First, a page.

Shortly before the end of the War, the bridge had its second miracle. And there were five people to thank for this- two of whom were honored for their work. Before Hitler committed suicide in Berlin on May 1, he had ordered every bridge to be imploded to impede the march of Allied Troops that were encroaching Berlin on all sides. Already destroyed were all the crossings along the Rivers Oder and Neisse in present-day Brandenburg, Saxony and Mecklenburg-Pommerania, it was hoped that the crossings along the Elbe would follow suit and be met with dynamite. And this despite thousands of refugees evacuating areas already bombed out because of the raids.
Places like Dresden, where tens of thousands were homeless and looking for ways to escape the war, even if it meant surrendering to the approaching enemy unconditionally. With crossings, like the Carola and Augustus Bridges severely damaged or destroyed, it was hoped that the Blue Miracle would go down with them. However, on 7 May, two men- Paul Zickler and Erich Stöckel- made sure it didn’t happen. The two men defused the bombs by splicing the cables disabling the bombs and later removing the dynamite that would have brought the bridge down. However, three other men- Max Mühle, Carl Bouché and bridge commander Wirth also contributed to the cause. The bridge was saved and had its second miracle. Ironically, Germany capitulated to the Allies in Berlin that same day, thus bringing the European theater to a close. A monument commemorating this courageous event and honoring the two men can be found at the bridge along the pedestrian path on the Blasewitz side of the structure. Why the plan to blow up the bridge was foiled remains unknown to this day. However variables such as protests by the locals as well as the acceptance that the war was no longer winnable must not be left out.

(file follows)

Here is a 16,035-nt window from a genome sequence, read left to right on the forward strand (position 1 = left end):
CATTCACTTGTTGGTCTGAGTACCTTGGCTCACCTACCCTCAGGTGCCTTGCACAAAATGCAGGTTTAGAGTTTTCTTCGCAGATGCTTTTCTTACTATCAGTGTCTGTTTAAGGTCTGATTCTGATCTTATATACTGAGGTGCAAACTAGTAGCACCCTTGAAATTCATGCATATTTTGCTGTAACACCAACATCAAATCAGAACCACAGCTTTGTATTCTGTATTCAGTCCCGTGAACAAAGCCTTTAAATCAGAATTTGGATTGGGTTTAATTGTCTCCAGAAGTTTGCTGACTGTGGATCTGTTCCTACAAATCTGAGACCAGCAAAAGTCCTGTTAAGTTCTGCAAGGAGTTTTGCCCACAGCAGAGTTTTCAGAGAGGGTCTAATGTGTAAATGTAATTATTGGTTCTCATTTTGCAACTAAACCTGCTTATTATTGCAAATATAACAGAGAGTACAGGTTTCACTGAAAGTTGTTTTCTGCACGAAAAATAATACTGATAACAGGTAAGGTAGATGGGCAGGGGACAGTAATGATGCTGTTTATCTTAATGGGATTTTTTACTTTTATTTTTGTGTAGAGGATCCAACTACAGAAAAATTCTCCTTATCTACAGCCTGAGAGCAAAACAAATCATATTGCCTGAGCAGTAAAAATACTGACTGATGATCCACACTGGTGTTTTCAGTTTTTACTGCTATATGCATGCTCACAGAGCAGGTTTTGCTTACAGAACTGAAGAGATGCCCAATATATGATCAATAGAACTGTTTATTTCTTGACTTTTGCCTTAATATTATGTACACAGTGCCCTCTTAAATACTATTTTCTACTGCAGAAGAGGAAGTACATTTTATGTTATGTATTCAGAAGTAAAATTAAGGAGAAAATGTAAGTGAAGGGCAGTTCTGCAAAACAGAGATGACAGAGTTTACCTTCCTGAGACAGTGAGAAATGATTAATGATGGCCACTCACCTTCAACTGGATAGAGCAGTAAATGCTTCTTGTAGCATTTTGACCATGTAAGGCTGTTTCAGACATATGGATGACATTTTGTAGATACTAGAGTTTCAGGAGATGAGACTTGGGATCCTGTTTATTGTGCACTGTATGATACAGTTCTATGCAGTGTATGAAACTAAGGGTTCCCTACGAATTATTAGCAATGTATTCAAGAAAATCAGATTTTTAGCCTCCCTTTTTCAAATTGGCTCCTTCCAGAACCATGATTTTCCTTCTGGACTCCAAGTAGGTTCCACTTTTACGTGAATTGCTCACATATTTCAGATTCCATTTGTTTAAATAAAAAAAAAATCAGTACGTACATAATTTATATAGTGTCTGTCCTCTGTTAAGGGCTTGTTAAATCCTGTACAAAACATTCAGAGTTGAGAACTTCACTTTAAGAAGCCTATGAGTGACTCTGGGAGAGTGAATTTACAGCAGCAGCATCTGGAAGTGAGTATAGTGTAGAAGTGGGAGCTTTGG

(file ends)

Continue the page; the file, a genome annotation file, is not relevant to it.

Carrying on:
The third close call was the plan to tear down the bridge and replace it on a new alignment, presented by the Socialist Party (SED) in 1967, but it was met with opposition and after almost two decades, the project was scrapped by 1985.